More than 20 genetic loci have been associated with risk for Alzheimer’s disease (AD), but reported genome-wide significant loci do not account for all the estimated heritability and provide little information about underlying biological mechanisms. Genetic studies using intermediate quantitative traits such as biomarkers, or endophenotypes, benefit from increased statistical power to identify variants that may not pass the stringent multiple test correction in case–control studies. Endophenotypes also contain additional information helpful for identifying variants and genes associated with other aspects of disease, such as rate of progression or onset, and provide context to interpret the results from genome-wide association studies (GWAS). We conducted GWAS of amyloid beta (Aβ42), tau, and phosphorylated tau (ptau181) levels in cerebrospinal fluid (CSF) from 3146 participants across nine studies to identify novel variants associated with AD. Five genome-wide significant loci (two novel) were associated with ptau181, including loci that have also been associated with AD risk or brain-related phenotypes. Two novel loci associated with Aβ42 near GLIS1 on 1p32.3 (β = −0.059, P = 2.08 × 10−8) and within SERPINB1 on 6p25 (β = −0.025, P = 1.72 × 10−8) were also associated with AD risk (GLIS1: OR = 1.105, P = 3.43 × 10−2), disease progression (GLIS1: β = 0.277, P = 1.92 × 10−2), and age at onset (SERPINB1: β = 0.043, P = 4.62 × 10−3). Bioinformatics indicate that the intronic SERPINB1 variant (rs316341) affects expression of SERPINB1 in various tissues, including the hippocampus, suggesting that SERPINB1 influences AD through an Aβ-associated mechanism. Analyses of known AD risk loci suggest CLU and FERMT2 may influence CSF Aβ42 (P = 0.001 and P = 0.009, respectively) and the INPP5D locus may affect ptau181 levels (P = 0.009); larger studies are necessary to verify these results. Together the findings from this study can be used to inform future AD studies.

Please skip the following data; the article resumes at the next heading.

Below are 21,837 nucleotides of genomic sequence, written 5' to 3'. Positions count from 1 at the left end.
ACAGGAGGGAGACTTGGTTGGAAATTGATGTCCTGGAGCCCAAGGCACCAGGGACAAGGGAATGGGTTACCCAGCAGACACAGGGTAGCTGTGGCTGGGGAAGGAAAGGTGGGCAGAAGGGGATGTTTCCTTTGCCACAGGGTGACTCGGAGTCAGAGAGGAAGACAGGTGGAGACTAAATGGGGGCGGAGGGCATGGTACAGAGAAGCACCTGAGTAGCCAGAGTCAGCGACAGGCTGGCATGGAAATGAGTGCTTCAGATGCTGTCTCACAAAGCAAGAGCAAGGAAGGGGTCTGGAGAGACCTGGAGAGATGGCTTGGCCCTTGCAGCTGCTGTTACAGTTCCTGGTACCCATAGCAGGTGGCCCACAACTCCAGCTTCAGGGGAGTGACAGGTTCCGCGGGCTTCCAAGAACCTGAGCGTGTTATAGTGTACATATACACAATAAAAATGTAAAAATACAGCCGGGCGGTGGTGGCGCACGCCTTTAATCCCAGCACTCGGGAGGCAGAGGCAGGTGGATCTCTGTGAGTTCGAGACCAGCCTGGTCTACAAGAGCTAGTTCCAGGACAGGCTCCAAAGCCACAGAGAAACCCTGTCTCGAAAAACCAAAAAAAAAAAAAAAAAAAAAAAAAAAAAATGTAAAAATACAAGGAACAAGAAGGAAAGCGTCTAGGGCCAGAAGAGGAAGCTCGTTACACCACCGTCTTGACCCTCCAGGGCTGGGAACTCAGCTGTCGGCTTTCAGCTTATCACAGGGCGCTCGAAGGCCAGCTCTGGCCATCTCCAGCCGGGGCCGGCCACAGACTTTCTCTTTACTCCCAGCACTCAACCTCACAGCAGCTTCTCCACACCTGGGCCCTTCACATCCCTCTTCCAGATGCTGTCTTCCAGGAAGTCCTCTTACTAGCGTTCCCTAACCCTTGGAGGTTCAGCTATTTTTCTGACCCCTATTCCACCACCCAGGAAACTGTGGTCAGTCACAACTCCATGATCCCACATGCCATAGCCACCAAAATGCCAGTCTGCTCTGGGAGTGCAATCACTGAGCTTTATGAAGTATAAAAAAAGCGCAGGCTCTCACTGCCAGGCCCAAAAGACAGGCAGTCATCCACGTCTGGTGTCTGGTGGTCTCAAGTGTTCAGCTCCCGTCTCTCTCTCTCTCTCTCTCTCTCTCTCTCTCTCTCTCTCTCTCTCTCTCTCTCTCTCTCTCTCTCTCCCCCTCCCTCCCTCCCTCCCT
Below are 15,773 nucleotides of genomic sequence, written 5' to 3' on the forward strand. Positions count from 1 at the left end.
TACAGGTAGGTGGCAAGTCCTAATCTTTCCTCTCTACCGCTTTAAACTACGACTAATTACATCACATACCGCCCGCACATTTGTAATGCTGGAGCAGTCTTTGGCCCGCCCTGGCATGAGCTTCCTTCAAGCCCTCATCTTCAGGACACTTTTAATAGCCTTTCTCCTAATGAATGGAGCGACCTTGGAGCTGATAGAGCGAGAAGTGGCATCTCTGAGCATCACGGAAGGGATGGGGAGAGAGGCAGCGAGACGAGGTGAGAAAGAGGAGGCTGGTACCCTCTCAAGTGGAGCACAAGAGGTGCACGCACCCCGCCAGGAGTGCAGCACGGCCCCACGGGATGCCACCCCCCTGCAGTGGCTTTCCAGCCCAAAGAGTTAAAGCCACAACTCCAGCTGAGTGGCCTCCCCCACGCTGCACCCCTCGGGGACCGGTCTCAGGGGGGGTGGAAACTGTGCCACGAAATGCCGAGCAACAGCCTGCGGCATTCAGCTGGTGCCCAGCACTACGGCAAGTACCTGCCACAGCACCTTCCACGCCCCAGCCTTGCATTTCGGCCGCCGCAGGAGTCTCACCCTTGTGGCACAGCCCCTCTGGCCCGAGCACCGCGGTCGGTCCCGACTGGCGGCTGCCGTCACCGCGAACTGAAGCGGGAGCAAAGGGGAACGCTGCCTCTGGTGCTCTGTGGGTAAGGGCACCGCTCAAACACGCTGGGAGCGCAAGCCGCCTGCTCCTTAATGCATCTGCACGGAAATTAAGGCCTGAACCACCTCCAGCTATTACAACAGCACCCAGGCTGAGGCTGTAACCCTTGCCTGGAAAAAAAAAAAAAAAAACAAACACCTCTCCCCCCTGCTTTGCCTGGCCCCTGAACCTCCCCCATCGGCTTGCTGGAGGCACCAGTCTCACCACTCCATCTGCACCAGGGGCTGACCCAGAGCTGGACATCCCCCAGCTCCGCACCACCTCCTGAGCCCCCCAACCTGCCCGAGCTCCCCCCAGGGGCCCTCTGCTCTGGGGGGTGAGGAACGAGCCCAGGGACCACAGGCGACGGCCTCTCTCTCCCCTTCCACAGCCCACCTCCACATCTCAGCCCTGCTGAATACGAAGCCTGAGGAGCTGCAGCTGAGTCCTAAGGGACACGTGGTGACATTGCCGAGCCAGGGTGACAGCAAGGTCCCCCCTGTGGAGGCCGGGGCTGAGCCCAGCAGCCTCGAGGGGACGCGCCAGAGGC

- Alzheimer’s disease
- Cerebrospinal fluid biomarkers
- Genome-wide association study